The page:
Archive for 2006 August

Call for language skills or community links

We are embarking on community outreach projects, and hope to participate in community events. We welcome any suggestions. If you speak any community languages or have links to communities in our riding, please contact Adriana at 416-462-3993 or

Your events and contributions

We welcome event listings and other contributed items from community members. If you know of an event have an item or you think would be of interest to other Toronto-Danforth Greens, please forward it to

Upcoming events can be found, surprise, on the Upcoming events page.  All events, past and future can be found under the Events category archive.

Indigenous rights

I’ve been involved with Amnesty International all of my adult life. In fact, my interest in environmental issues sprang from a realization that global warming may well be the most monumental threat to human rights worldwide that the world has ever seen. A few months ago, about the same time I joined the Green Party, I also volunteered to help start up an AI co-parliamentarian group in Toronto to lobby our MPs for improvements in our human rights record in Canada. We are currently working to lobby our MPs on two issues – complicity in torture of Canadians detained abroad and indigenous rights in Canada.

The issue of indigenous rights came up in Elizabeth May’s victory speech, where she pointed out that Canada is one of only 2 nations to vote against the International Declaration on the Rights of Indigenous Peoples. She didn’t reveal the full scope of the tragedy. Canada was one of the nations that had played an active role in the negotiation of the draft text under the Martin government. This year, the Harper government turned its back on that work, stating that the declaration is “incompatible” with Canadian laws and policies, including land rights policies that have been repeatedly condemned by UN and other human rights bodies. Amnesty International, Human Rights Watch, the UN and other human rights groups have also specifically and repeatedly condemned Canadian policy toward the Lubicon Cree and toward the Innu. In 1990 , the UN Human Rights Committee ruled that the failure to resolve the dispute with the Lubicon Cree was a serious violation of the human rights of the Lubicon people. Sixteen years later, logging and large scale oil and gas extraction have transformed the land of the Lubicon, who have astronomical rates of alcoholism and suicide, and no resolution to the land dispute is in site.

The reason this comes up today is that I’ve just received a call from Amnesty International’s Toronto office, because Maria Minna (who is the MP for Beaches-East York) is very interested in discussing this issue further and they urgently needed a delegate to speak to her. She had not realized that Canada and Russia were the only two countries on the UN Human Rights Council to oppose the declaration, nor that her own government had been instrumental in crafting it. Outraged, she promised to bring it up in the house. I’m meeting with her tomorrow morning.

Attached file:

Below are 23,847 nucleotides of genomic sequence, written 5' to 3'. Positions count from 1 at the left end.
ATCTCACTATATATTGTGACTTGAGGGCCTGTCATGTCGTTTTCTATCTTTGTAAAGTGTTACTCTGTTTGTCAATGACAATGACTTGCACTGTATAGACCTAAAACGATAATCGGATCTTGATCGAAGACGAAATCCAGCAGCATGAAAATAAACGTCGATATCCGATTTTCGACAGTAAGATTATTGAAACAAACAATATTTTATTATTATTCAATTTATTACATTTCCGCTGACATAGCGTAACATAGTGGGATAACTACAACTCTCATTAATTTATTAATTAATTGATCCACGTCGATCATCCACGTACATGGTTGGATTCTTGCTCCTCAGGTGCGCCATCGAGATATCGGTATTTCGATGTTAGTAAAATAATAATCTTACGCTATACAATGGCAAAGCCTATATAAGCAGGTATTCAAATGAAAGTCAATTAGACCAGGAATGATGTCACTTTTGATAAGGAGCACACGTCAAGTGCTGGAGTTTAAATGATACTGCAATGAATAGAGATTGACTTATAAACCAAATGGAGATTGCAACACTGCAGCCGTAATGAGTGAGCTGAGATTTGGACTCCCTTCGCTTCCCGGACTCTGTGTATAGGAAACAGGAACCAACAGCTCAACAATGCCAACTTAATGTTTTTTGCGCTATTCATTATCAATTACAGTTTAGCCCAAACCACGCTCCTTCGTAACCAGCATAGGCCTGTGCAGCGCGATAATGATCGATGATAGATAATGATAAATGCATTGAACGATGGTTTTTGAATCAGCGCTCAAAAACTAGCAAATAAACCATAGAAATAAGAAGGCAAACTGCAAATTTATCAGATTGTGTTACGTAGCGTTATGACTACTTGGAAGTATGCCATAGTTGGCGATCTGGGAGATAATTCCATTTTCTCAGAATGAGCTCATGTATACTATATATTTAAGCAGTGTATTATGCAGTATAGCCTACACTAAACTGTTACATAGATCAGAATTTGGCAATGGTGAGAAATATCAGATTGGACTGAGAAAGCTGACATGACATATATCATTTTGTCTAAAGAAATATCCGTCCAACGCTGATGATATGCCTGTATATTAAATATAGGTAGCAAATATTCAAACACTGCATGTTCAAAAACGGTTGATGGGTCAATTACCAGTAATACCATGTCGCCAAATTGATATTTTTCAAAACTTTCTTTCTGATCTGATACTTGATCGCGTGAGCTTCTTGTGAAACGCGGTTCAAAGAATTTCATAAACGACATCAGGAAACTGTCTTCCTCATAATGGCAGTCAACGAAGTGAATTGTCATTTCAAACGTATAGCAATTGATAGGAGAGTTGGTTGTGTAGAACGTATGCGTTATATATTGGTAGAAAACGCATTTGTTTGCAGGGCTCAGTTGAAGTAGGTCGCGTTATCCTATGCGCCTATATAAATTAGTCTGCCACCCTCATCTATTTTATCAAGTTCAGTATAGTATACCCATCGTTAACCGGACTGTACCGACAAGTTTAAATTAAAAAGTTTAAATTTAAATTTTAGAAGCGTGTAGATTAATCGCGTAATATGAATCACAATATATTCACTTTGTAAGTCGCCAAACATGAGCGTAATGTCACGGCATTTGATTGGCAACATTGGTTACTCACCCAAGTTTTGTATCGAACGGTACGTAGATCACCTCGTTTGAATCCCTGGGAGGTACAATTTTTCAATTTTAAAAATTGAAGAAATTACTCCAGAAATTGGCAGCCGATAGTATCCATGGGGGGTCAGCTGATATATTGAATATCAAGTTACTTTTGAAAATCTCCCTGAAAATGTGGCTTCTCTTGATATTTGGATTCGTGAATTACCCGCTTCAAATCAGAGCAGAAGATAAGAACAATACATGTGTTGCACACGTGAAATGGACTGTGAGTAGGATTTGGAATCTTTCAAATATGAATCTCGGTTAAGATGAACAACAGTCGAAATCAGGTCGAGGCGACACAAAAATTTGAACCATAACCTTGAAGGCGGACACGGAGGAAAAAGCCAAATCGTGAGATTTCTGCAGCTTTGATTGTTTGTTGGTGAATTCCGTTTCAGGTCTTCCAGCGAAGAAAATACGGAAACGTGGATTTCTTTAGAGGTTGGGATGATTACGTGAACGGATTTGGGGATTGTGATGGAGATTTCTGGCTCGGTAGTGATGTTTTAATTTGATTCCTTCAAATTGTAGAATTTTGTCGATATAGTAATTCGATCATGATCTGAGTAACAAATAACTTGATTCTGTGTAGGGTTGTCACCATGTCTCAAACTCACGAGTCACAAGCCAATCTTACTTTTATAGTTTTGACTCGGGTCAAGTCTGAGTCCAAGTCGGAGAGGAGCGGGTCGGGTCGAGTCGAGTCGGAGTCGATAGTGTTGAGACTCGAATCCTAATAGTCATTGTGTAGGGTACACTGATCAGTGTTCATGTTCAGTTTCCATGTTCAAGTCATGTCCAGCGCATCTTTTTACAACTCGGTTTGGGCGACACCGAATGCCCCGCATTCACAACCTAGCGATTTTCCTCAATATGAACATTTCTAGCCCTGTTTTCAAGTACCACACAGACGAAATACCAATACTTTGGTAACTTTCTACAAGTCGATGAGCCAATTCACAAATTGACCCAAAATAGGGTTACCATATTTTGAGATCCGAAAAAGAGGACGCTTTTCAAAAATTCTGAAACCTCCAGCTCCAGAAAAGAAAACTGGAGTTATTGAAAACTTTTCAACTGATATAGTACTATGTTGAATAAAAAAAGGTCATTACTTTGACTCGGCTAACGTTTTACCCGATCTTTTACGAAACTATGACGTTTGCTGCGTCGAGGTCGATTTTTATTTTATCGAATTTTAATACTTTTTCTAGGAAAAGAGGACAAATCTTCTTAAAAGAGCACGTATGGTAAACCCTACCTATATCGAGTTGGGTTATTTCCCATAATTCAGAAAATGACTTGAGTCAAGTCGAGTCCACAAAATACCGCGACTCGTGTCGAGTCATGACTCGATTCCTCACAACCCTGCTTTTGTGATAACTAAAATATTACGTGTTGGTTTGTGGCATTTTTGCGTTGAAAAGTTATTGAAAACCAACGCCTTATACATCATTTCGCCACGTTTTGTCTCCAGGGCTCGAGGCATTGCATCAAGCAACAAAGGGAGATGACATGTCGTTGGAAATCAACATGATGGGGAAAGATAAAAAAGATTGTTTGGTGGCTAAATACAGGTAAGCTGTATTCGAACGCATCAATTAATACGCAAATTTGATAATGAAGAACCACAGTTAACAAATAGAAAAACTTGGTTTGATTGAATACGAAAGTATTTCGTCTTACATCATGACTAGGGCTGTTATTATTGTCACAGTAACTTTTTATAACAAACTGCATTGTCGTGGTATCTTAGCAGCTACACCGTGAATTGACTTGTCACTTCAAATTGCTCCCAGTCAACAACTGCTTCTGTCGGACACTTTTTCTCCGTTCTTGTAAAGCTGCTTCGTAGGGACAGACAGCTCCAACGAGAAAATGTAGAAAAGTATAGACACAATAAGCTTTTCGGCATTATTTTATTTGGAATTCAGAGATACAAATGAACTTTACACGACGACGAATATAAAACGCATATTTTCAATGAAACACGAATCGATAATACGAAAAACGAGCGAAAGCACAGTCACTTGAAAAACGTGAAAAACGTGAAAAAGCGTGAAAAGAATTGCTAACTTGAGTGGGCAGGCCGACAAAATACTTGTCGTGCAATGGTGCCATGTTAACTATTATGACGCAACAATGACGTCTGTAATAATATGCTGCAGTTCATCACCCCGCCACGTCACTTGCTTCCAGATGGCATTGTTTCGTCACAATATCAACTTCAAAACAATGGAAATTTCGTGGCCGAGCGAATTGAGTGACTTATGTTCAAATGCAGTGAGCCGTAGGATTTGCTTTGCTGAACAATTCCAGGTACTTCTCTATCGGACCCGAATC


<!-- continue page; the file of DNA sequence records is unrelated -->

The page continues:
It’s nice to know that someone takes human rights seriously.  All too often, the issue gets ignored.

Our convention delegation

We had one of the largest delegations to the Green Party of Canada convention in Ottawa. Ten of our members registered to go, though one was unable to make it, and two spouses tagged along. I’ve made all delegates who are not members of our executive guest authors for the next month, so they can contribute their thoughts on the convention.

The delegates from our executive were me, Andrew James, Doug Wright, and Joseph Cunko. Non-executive delegates were Mary Ann Grainger, Anthony Lucic, Chris Lea, Jim Harris and Lee Anne McAlear.     Read more »

Perception vs. Green Politics (or My First Political Convention)

I will now remember the summer and fall of 2006 as book-ends around an indescribable weekend in Ottawa, August 24th to 27th. As a newbie to political conventions, I was happy to find so much diversity, yet, so much cohesion in our green family. How could we possibly be a one issue party? How can Canadians ignore the breadth of ideas and solutions within this party? How do we change the perception of Canadians? We are talking about concrete policy, but we are also talking about changing people’s attitudes and about the party, the environment and their place in all of it (how else will they vote Green?). No small task.

All of this fermented in my mind with the election of Elizabeth May as leader of the party. She is in a unique postion to change the perception of our party at a national level which is critical to getting MPs in Parliament. Something tells me she’s up to the job.

What about you and me? When I arrived in Ottawa on Thursday I was unsure. I had doubts about the party itself; about its level of organization — its sophistication of policy. I even had concerns about my perception to family, friends and co-workers — how do you explain a “green epiphany” to them? How do you convince them that you haven’t joined a small-time, go-nowhere movement?

The inclusiveness of debate at the convention and the pervasive feeling that I was constantly participating in something solidified an answer for me:

Being Green means Acting Green — be it a protest, a petition, a simple discussion, a sign or a vote. I think the cycle may work like this: Acting Green = Changing Peoples Perception and Attitudes = Building Concrete Support = Acting Green, and so on.

Acting Green means participating in change, not watching it, waiting for it, or even debating it. Find your niche (I wrote this over my lunch break — 45 min. of political action) and start acting. We need to destroy the false perceptions that have been applied to this movement. Others will notice. They’ll see results. Eventually they will follow and we’ll have Green MPs and Green Policy in this country.